SHELTON — A preschool parent said she is outraged that she was not told immediately that a bus aide was arrested two weeks ago while her son and other 3- and 4-year-old special needs students were being driven home from school.

The aide, Linda Frances Cummings, 49, of Seymour, was arrested at 4:50 p.m. March 12 after officers stopped the bus at the intersection of Cloverdale Avenue and Ripton Road, according to a police report.

Mohegan School Principal Kristen Santilli called law enforcement at 4 p.m. and reported she was told there was an odor of marijuana on the preschool bus, which had just departed, according to police.

Police said Shelton Student Transportation Services was notified, and the bus was stopped. The reporting police officer’s report stated that he stepped inside the bus and smelled marijuana.

After speaking to the driver and Cummings, police said Cummings pulled a metal container with six marijuana cigarettes from her backpack.

The aide was formally arrested after the children were placed on another bus and transported away, according to police.

Cummings was charged with possessing less than half an ounce of cannabis and six counts of risk of injury to a child. She posted a $2,500 bond and was due in court in Derby March 13.

“These kids are the most vulnerable in the school, which only escalates my outrage,” said the mother, who is not being named to protect the identity of her child. She said she learned of the arrest through a letter from the State’s Attorney office received March 20. The letter asked for pertinent information about the case, she said.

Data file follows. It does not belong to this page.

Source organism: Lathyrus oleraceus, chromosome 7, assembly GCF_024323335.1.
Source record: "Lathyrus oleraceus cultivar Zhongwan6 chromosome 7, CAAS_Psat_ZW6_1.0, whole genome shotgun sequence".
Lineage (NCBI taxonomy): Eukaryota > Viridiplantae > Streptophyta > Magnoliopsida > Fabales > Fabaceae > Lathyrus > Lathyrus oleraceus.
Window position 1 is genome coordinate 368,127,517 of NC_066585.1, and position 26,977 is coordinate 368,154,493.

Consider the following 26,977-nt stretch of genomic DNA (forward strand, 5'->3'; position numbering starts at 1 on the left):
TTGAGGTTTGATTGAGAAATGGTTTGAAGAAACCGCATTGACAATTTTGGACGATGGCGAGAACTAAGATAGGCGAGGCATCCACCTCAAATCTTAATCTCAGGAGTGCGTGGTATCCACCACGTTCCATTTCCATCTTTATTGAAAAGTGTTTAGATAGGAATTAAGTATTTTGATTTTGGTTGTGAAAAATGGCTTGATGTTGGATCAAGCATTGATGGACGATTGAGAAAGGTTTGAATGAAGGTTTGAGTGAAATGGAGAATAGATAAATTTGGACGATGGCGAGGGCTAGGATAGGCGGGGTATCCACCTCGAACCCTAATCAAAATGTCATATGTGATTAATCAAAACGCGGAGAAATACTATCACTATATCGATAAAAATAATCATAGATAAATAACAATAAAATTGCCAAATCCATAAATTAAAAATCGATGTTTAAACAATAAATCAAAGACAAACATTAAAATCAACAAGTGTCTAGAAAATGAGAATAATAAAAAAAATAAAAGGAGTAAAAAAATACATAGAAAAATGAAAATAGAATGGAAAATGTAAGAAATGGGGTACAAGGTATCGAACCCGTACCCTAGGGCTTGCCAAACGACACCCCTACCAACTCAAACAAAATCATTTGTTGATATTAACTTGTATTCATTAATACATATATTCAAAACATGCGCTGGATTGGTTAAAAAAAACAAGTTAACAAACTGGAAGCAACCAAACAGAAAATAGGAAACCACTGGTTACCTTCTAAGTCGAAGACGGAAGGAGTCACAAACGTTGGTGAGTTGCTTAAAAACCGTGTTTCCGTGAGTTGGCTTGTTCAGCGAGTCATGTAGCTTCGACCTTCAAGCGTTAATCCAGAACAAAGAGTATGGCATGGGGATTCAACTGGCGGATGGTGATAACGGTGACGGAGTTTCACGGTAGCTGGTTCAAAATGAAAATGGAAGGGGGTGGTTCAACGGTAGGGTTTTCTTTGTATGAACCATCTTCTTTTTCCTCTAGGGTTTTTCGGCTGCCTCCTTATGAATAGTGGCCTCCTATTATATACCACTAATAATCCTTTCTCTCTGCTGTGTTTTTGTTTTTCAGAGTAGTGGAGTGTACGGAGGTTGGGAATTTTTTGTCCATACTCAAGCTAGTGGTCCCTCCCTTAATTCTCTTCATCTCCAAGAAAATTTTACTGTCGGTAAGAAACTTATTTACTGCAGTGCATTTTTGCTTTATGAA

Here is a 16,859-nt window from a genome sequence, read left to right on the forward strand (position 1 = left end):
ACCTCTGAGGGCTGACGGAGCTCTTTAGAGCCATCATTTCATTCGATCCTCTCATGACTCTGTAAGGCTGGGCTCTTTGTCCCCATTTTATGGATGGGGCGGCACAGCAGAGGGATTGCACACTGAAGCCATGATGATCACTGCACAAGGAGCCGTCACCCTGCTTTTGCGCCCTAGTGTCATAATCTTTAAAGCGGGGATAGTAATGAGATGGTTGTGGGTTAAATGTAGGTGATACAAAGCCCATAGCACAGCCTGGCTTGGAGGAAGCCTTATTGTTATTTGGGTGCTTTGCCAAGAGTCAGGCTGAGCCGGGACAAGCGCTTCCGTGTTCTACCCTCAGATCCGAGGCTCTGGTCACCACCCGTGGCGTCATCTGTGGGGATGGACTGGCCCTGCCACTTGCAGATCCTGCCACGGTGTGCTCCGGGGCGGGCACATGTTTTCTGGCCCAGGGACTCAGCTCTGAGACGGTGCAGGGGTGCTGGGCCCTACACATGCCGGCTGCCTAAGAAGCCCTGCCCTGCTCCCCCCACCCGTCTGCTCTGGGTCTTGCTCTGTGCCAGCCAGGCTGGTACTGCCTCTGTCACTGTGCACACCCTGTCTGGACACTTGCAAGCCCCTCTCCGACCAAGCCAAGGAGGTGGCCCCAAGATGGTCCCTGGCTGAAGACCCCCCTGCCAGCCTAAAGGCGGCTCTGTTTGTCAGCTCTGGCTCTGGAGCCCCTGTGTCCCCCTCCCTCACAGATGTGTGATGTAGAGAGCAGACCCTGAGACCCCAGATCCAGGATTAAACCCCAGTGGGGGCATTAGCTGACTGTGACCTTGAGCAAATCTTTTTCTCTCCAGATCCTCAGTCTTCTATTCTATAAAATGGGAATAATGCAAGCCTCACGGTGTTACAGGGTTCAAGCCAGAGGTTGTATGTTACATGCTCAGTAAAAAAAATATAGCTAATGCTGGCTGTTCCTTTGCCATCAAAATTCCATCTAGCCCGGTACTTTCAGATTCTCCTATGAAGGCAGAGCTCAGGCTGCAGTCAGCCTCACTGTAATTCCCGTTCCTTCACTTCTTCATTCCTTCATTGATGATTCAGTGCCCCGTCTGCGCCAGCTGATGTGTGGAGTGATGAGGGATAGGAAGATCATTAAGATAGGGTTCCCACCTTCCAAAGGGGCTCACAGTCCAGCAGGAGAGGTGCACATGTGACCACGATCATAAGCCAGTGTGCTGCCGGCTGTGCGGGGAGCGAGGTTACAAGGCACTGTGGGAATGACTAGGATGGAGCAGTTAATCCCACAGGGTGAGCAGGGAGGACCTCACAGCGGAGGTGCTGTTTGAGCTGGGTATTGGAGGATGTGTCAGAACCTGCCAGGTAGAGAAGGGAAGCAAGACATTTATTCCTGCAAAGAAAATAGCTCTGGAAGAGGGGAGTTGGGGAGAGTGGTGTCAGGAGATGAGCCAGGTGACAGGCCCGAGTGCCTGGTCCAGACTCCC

But the day of the actual arrest, Cummings said she and her husband only received an email saying the bus would be late because of “technical” issues. She said her son arrived home about a half hour late, with a teacher getting off the bus to say she was on the bus with the child, and he was safe at all times during the trip home.

The parent said she thought nothing of the statement since the email specifically said “technical” issues, which she thought to mean bus maintenance.

The city of Shelton’s bus company, Shelton Student Transportation Services, runs the all-school busing. Bus aides are employees of the bus company, not the Board of Education.

Shelton Student Transportation Services head Ken Nappi said Cummings was “immediately terminated” after the company learned the of the arrest.

Nappi said the bus company followed protocol and alerted the Board of Education. Since the students’ safety was never in jeopardy, Nappi said the specifics of the incident were not announced, simply that a technical issue slowed student drop off.

“We do not take this situation lightly,” Nappi said. “The protection and safety of our students is what we strive for every day. Shelton Student Transportation Services’ philosophy is that we are transporting our most important commodity in the world — our children.”

Interim Superintendent Beth Smith did not address the mother’s complaint directly, but said the district typically notifies parents if there is a delay in pick up or drop off.

“Parents were notified that day that there was an incident, the bus would arrive home late and that all children were safe,” said Smith.

She said that when there are incidents with Board of Education employees, the situation is handled as a personnel matter, and details are not released.

Shelton Police Lt. Robert Kozlowsky said, when practical, the department does not make arrests in front of young children, but the circumstances of each case determines officers' actions.

“As a parent, you hear rumblings about what is happening at the bus company … are drivers being drug tested?” the mother said. “This is just the latest incident that casts a shadow of doubt in the confidence of the people in charge of doing the right thing here.”